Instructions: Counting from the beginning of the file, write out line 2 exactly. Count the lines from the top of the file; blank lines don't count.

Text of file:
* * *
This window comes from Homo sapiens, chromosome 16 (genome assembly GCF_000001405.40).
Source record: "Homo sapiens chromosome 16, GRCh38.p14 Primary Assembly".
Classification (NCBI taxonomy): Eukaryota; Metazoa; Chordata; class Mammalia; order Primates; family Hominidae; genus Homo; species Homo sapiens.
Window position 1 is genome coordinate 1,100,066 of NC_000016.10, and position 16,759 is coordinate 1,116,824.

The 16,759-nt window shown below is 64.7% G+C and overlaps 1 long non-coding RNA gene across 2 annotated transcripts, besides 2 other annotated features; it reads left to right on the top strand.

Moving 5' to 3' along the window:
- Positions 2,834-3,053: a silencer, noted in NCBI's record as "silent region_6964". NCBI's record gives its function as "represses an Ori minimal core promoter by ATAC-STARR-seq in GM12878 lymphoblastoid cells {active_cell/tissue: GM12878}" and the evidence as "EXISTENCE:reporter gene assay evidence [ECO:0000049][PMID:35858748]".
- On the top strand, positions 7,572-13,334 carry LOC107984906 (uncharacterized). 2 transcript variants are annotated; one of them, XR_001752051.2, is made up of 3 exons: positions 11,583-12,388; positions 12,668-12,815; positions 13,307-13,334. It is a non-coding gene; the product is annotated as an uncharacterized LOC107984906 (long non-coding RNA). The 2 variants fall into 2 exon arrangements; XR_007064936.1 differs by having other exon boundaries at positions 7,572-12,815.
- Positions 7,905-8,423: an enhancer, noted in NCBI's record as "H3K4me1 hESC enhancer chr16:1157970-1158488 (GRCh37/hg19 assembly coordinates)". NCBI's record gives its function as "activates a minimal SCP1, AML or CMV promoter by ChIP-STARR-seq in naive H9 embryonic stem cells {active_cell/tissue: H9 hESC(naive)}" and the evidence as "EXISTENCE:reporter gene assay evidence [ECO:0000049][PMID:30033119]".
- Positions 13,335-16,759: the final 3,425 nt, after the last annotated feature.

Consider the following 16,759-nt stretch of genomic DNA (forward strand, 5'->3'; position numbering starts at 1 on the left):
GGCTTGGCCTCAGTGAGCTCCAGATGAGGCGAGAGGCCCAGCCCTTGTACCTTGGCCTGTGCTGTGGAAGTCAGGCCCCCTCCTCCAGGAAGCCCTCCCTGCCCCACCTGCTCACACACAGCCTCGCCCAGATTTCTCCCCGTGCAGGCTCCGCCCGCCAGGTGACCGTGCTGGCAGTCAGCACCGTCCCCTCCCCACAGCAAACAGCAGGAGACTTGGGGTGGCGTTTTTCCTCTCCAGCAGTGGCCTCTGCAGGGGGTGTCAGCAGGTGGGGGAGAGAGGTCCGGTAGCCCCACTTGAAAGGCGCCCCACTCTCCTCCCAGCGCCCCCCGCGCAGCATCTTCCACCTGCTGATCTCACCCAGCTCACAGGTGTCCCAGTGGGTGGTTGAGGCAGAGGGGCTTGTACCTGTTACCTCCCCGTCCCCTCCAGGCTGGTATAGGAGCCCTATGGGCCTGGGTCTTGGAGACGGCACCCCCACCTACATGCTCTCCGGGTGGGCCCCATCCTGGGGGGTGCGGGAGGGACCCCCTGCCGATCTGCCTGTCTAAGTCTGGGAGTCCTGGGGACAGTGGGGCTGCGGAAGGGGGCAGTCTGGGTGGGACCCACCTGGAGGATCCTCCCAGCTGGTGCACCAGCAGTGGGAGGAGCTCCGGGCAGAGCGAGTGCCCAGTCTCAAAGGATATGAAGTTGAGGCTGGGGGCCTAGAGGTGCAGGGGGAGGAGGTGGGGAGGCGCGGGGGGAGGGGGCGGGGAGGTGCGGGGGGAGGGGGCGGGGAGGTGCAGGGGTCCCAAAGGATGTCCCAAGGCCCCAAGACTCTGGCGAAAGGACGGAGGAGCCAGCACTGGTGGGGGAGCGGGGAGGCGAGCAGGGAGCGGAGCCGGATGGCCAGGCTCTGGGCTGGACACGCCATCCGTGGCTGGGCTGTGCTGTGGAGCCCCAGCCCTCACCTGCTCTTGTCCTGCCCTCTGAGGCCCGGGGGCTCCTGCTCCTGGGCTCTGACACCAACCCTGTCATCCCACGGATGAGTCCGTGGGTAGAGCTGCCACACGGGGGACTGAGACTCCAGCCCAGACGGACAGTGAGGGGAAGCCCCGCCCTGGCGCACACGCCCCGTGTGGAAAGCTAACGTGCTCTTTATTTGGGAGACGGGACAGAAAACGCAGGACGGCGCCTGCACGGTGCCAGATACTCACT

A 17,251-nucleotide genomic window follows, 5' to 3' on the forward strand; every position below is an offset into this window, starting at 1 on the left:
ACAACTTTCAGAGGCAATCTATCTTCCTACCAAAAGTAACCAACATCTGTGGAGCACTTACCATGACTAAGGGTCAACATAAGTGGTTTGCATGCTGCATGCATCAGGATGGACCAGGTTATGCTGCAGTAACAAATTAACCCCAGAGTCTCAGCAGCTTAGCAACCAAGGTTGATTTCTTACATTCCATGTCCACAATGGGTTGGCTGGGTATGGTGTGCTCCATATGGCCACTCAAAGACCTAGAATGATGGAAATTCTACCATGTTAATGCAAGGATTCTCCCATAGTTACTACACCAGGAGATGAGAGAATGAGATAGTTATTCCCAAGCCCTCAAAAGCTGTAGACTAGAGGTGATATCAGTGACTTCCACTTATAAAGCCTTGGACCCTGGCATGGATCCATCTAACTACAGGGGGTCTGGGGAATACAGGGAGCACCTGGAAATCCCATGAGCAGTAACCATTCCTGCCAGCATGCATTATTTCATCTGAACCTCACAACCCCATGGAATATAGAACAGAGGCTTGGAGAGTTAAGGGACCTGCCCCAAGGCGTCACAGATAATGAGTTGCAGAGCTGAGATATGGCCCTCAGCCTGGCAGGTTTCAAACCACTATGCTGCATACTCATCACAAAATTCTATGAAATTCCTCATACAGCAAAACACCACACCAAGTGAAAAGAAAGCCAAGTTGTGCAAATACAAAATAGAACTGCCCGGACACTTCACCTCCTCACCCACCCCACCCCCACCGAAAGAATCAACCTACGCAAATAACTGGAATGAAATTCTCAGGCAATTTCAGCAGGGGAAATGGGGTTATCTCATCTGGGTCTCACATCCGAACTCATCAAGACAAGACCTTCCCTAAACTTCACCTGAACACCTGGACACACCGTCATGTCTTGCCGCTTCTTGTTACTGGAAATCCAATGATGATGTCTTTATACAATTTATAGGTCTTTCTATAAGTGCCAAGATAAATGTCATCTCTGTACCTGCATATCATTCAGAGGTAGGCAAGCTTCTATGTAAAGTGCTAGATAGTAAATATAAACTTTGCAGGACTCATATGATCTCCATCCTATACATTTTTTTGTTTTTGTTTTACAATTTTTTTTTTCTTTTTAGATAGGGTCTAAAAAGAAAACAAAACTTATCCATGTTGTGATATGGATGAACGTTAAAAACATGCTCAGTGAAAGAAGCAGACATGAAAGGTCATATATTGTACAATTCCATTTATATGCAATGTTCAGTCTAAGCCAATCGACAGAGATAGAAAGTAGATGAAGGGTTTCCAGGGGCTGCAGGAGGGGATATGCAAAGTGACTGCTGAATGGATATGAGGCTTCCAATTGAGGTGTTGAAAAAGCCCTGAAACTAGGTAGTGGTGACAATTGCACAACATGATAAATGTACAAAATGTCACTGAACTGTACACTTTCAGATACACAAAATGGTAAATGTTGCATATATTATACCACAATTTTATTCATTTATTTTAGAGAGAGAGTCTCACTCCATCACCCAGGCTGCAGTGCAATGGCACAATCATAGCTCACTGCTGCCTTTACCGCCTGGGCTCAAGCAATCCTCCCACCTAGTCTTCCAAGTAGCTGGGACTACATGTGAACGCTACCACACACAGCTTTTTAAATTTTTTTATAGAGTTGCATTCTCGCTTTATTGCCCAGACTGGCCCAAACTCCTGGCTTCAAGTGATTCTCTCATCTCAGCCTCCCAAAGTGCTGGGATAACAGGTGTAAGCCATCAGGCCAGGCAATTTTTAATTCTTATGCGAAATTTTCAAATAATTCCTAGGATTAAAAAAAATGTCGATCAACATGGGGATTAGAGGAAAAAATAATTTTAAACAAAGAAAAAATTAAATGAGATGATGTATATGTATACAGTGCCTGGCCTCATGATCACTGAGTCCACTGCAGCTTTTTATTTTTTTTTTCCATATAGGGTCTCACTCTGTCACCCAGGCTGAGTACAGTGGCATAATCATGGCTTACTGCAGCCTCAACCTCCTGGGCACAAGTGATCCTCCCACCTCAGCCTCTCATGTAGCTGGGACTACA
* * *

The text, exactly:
Source record: "Homo sapiens chromosome 16, GRCh38.p14 Primary Assembly".